If you haven’t noticed, I’m trying something new with my graphics. I like to change things up every once in awhile 😉
So anyways, I’ve been thinking about writing a post like this for awhile now, but I was trying to think of the best way to approach it. I’ve written posts about how eating fat can help with weight loss, but I wanted to touch more specifically on the difference between fats.
To truly touch on every aspect of this topic, I would be writing a book rather than a blog post. My goal is to peel back the layer of generic health claims and help you understand the role that fats play in our everyday lives.
First, it is important that you understand the difference between fats. The varieties of fats found in food are trans-fats, saturated, polyunsaturated (aka PUFA), and monounsaturated (aka MUFA). I’m sure you’ve heard of omega-6 and omega-3 fatty acids; those are types of polyunsaturated fats.
Generally speaking, you want to avoid trans-fats and saturated fats. MUFAs and PUFAs are going to be the fats that you want to focus on incorporating into your daily diet. I feel like the media focuses mostly on the negative effects of eating fat… this is important, don’t get me wrong, but I also think it’s important to talk about why fats can be good for you.
MUFAs can promote healthy blood lipid profiles (LDL, HDL, Triglycerides), help regulate glucose levels, improve insulin sensitivity, and reduce blood pressure. There is even some evidence that they may reduce the risk of depression. MUFAs can be found in items such as olive or canola oil, nuts, and avocados.
We also have PUFAs that are an important part of a healthy diet. PUFAs are similar to MUFAs, except they have 2 or more double bonds (MUFAs have one). They are broken down more specifically into omega-6 and omega-3 fatty acids. Now bare with me for a moment, because there’s a bit of a caveat here. If omega-6’s are PUFAs and PUFAs are healthy for us, then omega-6’s must be healthy too, right? Well yes, they are, BUT, only if they are in the right proportion to omega-3 fatty acids. I know, it’s confusing…
Omega-6’s are found in sources such as corn, safflower, sunflower, cottonseed and soy oils. Although they are helpful in lowering LDL cholesterol levels, when they are ingested in abundance, without balance, they also have the ability to contribute to the progression of atherosclerosis. So how do you balance them? By getting enough omega-3’s.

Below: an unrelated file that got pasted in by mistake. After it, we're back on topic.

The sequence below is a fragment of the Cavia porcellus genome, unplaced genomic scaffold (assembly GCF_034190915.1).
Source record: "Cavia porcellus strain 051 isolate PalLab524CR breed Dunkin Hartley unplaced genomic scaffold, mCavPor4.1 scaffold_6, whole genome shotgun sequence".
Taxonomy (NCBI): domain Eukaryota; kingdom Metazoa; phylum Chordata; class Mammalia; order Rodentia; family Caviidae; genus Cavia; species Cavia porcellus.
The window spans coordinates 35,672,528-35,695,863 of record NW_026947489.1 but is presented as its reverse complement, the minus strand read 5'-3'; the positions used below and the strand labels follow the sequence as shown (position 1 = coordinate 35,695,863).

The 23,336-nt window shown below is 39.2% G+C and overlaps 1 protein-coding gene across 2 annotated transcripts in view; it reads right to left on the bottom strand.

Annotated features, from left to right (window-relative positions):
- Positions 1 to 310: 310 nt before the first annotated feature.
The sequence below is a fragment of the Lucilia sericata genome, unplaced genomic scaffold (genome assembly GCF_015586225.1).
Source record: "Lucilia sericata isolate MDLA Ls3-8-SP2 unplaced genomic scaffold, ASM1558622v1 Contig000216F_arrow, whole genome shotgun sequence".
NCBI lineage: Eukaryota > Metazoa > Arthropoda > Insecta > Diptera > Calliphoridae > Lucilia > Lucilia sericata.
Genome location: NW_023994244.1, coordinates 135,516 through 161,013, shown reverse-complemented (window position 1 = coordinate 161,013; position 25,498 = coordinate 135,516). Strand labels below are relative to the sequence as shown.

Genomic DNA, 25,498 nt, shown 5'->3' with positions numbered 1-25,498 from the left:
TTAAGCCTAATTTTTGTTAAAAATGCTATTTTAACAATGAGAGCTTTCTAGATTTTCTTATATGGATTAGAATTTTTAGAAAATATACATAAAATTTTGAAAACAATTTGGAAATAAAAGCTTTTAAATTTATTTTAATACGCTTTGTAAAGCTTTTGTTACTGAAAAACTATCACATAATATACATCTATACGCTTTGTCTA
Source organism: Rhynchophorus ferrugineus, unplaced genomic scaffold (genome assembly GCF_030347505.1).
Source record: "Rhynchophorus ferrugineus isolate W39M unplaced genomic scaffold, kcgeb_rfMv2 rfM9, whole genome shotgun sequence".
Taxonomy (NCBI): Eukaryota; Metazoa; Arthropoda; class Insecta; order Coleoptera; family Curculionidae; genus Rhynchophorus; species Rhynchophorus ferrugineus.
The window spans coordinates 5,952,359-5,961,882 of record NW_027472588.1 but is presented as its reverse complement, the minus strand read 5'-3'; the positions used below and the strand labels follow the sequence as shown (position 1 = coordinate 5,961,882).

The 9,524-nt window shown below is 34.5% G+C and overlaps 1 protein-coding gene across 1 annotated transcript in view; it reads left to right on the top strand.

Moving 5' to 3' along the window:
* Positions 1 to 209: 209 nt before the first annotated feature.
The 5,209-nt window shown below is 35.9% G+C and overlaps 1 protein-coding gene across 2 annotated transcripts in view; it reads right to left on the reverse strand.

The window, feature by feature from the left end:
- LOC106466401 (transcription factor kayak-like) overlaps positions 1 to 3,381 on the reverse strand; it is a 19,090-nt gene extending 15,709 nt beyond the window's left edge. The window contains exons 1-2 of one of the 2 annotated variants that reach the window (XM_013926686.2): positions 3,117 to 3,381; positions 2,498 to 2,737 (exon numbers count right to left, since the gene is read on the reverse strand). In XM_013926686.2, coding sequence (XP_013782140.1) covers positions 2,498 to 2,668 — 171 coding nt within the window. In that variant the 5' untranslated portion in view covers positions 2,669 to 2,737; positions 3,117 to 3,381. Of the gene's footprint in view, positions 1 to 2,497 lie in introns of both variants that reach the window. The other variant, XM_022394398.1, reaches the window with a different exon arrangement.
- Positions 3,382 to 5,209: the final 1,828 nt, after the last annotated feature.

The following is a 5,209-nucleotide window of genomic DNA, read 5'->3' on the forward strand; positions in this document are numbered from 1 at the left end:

Omega-3 fatty acids are also a type of PUFA. The types of omega-3 fatty acids can be further broken down into the following categories: EPA, DHA, and ALA (I’m not going to bore you with the long technical names). EPA and DHA are the 2 types of omega-3’s that are naturally found in cold water fish including tuna, salmon, mackerel, sturgeon, anchovy, sardines, herring, and trout, to name a few. ALA is found in plant foods such as flax seeds, chia seeds, walnuts, and soybeans.
In terms of health benefits, Omega-3 fatty acids have been shown to reduce inflammation, lower blood triglyceride levels, and improve mental health. Recommendations from the American Heart Association include consuming about 12 ounces of oily fish per week (for those who do not have coronary heart disease!). If you’re not a fan of fish, don’t worry I have a solution for you.
Okay, so now what does all this mean? To sum everything up, don’t be afraid of fats. Eating healthy fats from sources such as nuts, seeds, avocados and fish can improve various aspects of your health. As I mentioned above, if you are someone who doesn’t like fish, I highly recommend a fish oil supplement.*
I know there are a ton on the market and it can be confusing, so always research before you buy. My personal favorite that I use are these, “Full-mega” fish oil pills from 1stphorm. You can check them out here for yourself.*
What confuses you when it comes to fats?
*denotes affiliate link